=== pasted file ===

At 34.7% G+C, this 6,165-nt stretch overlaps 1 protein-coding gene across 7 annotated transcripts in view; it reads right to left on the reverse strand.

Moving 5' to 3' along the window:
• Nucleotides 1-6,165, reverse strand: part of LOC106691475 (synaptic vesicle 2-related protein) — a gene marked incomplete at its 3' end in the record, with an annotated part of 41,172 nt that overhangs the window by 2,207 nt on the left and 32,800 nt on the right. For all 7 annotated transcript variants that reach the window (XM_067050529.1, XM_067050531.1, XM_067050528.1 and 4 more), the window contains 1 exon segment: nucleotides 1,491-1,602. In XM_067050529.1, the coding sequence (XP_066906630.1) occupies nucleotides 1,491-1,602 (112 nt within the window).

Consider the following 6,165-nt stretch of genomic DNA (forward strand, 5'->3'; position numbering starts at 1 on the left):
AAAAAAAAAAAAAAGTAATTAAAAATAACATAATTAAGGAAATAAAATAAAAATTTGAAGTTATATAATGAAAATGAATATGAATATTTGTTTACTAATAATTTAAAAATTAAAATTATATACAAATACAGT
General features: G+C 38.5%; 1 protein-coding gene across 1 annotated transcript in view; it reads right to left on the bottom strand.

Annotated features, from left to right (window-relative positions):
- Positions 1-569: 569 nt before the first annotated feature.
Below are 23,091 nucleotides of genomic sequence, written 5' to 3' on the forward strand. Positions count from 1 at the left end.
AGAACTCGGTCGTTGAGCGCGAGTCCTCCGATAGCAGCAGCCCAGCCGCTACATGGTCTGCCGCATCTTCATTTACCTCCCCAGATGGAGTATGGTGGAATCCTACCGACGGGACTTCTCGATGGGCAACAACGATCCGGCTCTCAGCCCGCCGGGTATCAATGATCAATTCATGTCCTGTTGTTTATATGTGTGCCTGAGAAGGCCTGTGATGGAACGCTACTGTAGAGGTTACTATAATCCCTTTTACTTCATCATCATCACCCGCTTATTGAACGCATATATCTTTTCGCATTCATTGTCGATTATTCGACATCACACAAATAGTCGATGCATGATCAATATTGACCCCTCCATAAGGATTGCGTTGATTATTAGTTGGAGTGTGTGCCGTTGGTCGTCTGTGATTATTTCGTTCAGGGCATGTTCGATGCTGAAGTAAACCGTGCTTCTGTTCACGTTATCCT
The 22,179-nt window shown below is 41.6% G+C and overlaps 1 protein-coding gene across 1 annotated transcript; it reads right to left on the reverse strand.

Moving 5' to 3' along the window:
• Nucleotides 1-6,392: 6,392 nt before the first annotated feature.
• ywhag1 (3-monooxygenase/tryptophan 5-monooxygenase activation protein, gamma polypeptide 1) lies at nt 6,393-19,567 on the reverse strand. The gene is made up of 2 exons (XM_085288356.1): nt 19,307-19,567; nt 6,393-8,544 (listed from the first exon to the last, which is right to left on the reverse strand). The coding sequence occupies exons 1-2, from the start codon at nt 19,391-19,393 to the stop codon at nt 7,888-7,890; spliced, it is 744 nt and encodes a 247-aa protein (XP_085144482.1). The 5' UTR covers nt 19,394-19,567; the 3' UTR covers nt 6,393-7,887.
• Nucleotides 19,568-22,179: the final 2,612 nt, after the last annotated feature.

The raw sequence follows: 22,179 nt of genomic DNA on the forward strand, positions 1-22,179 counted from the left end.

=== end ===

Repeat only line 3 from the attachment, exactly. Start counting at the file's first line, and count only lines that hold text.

• Nucleotides 1-6,165, reverse strand: part of LOC106691475 (synaptic vesicle 2-related protein) — a gene marked incomplete at its 3' end in the record, with an annotated part of 41,172 nt that overhangs the window by 2,207 nt on the left and 32,800 nt on the right. For all 7 annotated transcript variants that reach the window (XM_067050529.1, XM_067050531.1, XM_067050528.1 and 4 more), the window contains 1 exon segment: nucleotides 1,491-1,602. In XM_067050529.1, the coding sequence (XP_066906630.1) occupies nucleotides 1,491-1,602 (112 nt within the window).